From this you can gather that bread and all its variants was an important item on the culinary agenda, sometimes providing the only substantial part of the meal to fill very empty stomachs. Hopefully you’re not in such dire straights, but if you’re feeling the pinch, read on.
Those who have spent a little time in Italy have probably come across a most appetising stimulant to the taste buds, Fetunta, the ingredients of which are toasted bread, garlic, olive oil and a little salt. The garlic is lavishly rubbed on to the hot toast, laced very generously with olive oil, and a sprinkling of salt. Try it, remembering that in the Tuscan countryside such was a whole dinner when times were hard. Even in the city, only a mere ten years ago, where bread ovens in an apartment weren’t possible, domestic cooks would fashion their dough and take it to the local panificio to be baked. However, in an effort to sustain all those lost calories, and missing lucre in the bank, we need to cut our cloth to suit, so along with the gas or electricity bill we’re going to reduce ourselves to bread and water. At least, to begin with.
I can’t remember ever coming across Panzanella on a restaurant menu, and I can only put this down to the fact that it sounds an impossible and unappetising concoction. Believe me, never has an opinion been so misplaced. If you’re going to try this, and you should, you really do have to have faith. At this point I must confess the recipe has wandered a little off course, and has been slightly elaborated from the original. Such is progress, but it honours the method in its basic formula, and harks back to that frantic cook who used the ingredients she had to hand. We have merely built on her example.
The word Panzanella (not to be confused with Panzarotto – a type of large ravioli) is not readily explained, but many Italian words prefixed with ‘pan’ are associated with bread – pane, so that’s a beginning. Zanella is a little more difficult, but one of its meanings is a baby’s cot. Between the two you can just about allude to the idea of bread sops – a sort of bread soup suitable for a baby. The Italians would call that ‘pancotto’. But, be assured, it isn’t a Panzanella! This version for four is courtesy of a neighbour. All ingredients must be chopped finely.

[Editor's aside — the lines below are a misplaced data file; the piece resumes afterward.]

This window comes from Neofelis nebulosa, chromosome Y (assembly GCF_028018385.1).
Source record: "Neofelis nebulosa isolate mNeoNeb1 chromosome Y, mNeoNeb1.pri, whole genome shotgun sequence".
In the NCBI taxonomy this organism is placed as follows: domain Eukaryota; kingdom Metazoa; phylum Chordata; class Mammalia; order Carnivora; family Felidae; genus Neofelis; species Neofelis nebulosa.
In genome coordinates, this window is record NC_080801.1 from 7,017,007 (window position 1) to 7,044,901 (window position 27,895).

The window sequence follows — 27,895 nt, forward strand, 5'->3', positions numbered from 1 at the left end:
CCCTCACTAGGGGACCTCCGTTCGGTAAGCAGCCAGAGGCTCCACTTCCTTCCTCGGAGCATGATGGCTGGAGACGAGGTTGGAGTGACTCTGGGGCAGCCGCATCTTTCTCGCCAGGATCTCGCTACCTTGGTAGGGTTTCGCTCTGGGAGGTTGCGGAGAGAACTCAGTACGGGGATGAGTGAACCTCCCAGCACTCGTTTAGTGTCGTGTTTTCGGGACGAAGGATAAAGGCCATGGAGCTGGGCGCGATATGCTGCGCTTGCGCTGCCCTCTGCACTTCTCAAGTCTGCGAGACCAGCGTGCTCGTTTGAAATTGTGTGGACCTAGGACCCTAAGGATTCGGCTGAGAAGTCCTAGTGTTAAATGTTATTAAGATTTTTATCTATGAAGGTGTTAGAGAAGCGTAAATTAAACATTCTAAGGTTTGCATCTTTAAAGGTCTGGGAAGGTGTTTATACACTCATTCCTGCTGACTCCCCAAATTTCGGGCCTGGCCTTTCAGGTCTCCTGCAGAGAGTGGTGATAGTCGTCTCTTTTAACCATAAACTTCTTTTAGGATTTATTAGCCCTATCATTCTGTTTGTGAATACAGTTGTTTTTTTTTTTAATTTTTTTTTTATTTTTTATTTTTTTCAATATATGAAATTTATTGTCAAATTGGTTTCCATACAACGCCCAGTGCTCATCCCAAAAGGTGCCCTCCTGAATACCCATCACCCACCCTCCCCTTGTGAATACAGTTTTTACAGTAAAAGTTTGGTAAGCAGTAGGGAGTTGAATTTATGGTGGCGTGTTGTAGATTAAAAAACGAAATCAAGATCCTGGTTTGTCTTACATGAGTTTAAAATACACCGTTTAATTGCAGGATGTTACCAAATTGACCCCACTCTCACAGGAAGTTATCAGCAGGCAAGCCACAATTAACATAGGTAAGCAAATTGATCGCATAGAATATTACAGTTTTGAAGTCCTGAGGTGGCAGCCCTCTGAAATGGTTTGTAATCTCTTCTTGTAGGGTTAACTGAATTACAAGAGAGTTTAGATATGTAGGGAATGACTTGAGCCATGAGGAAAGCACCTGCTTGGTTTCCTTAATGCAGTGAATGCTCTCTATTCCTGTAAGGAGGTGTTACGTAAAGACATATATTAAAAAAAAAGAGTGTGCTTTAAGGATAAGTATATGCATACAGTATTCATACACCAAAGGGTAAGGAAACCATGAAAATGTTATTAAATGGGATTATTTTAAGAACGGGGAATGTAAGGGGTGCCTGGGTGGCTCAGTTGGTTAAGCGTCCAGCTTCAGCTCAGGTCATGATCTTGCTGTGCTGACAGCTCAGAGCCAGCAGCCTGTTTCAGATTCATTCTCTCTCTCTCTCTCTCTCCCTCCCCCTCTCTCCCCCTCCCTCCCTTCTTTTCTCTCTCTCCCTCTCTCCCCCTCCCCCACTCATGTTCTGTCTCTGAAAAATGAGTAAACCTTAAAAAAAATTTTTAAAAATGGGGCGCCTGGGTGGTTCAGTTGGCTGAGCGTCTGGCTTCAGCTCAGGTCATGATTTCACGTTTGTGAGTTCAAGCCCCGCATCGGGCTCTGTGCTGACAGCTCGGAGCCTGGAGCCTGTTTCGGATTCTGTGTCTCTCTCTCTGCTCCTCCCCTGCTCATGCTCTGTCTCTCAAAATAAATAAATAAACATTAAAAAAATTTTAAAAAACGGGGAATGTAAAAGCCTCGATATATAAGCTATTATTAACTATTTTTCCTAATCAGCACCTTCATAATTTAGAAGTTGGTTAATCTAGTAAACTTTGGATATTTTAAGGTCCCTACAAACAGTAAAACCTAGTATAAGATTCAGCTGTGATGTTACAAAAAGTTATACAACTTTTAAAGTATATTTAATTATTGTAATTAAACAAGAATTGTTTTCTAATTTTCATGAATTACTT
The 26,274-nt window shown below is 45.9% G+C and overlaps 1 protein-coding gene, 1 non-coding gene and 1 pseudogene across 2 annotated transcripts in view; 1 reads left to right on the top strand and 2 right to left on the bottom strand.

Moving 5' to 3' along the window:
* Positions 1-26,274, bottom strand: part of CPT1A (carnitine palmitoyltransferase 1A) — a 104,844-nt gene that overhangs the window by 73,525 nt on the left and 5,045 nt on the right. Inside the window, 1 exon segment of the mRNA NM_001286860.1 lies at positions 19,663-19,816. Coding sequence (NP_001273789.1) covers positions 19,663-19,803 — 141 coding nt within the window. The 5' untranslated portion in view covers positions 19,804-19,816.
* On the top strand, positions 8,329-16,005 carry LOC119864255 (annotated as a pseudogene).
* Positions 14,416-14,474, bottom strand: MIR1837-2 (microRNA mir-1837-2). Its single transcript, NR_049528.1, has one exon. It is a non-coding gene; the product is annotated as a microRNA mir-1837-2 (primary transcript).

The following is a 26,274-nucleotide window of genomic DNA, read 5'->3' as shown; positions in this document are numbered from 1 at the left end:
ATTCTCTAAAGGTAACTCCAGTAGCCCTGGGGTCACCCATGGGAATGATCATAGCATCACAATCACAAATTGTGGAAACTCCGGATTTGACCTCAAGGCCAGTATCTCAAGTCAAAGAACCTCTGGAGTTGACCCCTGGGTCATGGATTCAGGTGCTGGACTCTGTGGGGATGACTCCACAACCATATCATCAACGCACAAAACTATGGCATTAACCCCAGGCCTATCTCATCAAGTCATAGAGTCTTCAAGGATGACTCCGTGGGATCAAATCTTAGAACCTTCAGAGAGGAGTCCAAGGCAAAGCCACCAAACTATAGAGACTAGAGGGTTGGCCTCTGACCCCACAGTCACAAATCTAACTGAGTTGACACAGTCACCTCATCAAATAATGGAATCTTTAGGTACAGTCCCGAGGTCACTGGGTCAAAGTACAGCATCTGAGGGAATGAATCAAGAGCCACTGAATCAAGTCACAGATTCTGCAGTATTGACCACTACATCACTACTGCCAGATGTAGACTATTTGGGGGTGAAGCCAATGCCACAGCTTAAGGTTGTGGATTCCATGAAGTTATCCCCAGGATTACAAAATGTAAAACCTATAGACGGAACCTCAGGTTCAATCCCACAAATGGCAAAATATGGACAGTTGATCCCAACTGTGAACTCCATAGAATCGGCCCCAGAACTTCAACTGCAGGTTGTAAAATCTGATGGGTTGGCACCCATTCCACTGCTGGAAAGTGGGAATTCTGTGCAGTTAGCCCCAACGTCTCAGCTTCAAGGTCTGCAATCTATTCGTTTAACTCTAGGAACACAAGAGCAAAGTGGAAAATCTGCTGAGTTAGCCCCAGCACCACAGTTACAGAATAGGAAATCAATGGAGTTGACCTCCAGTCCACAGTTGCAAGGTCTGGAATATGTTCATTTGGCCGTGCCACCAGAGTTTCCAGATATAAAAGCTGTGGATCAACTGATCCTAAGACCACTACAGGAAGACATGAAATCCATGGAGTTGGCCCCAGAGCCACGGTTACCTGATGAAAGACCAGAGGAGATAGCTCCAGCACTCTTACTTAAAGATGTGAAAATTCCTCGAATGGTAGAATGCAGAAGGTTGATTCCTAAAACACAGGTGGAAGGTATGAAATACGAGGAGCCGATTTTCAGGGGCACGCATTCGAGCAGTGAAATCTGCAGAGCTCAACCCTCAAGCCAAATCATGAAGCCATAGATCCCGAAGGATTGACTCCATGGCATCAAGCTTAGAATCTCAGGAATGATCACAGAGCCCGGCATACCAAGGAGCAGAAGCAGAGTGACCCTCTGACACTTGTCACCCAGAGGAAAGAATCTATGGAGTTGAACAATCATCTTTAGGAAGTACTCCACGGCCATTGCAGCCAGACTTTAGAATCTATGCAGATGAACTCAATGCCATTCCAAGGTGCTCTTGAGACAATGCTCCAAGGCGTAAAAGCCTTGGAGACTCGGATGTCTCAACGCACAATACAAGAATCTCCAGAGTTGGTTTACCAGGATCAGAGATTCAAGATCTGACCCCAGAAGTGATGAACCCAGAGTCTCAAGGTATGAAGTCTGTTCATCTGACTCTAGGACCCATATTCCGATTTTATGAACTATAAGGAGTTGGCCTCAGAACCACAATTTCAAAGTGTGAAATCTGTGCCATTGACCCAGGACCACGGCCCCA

Bread: 3 good size stale slices. Crusts, included.
Fresh Herbs: Basil, Oregano or Marjoram.
Cucumber: half medium size, chopped into small pieces.
Tomato: 1 large or 2 medium size chopped.
Onion: 1 red medium size chopped.
Garlic: 1 or 2 chopped.
Tuna Fish: in olive oil. 160 gm. tin.
Apple Cider Vinegar: capful.
Lettuce: 1 small, washed, and chopped.
Olive Oil: 3 tablespoons.
Salt and pepper: to taste.
Break the bread loosely by hand and place in a bowl along with a cupful of water and leave for c. 45 minutes. Sqeeze out any excess water. If it is a little too dry at this point, add a small amount of extra water, then work into a sort of dough. Add all the other ingredients, including the olive oil from the tuna fish. Mix together very well, place in the refrigerator if not being used at once, but remove for at least 30 minutes before serving. Grated Parmesan would be a sophisticated addition – why not?
(It’s best to admit at this point, a 50% increase in ingredients from the original, which was the prepared bread mixed with olive oil, salt, vinegar, tomatoes, basil and onion according to taste.)
You can reduce the vegetable ingredients to suit your own requirements, and your larder, but this version is suitable for luncheon guests, while the original might accompany a supper, or used to replace what the Italians call I Primi – or first course, normally a pasta.